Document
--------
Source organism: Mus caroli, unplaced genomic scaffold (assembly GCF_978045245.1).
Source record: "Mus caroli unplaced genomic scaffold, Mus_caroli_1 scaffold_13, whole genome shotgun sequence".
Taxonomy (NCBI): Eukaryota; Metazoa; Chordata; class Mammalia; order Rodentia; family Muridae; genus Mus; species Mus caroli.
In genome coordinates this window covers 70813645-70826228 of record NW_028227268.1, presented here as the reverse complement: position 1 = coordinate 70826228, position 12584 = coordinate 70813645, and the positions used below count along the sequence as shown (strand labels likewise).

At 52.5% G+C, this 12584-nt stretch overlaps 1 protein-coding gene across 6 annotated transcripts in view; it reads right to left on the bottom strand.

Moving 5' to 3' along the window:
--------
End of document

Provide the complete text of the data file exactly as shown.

Source organism: Mus caroli, unplaced genomic scaffold (assembly GCF_978045245.1).
Source record: "Mus caroli unplaced genomic scaffold, Mus_caroli_1 scaffold_13, whole genome shotgun sequence".
Taxonomy (NCBI): Eukaryota; Metazoa; Chordata; class Mammalia; order Rodentia; family Muridae; genus Mus; species Mus caroli.
In genome coordinates this window covers 70813645-70826228 of record NW_028227268.1, presented here as the reverse complement: position 1 = coordinate 70826228, position 12584 = coordinate 70813645, and the positions used below count along the sequence as shown (strand labels likewise).

At 52.5% G+C, this 12584-nt stretch overlaps 1 protein-coding gene across 6 annotated transcripts in view; it reads right to left on the bottom strand.

Moving 5' to 3' along the window: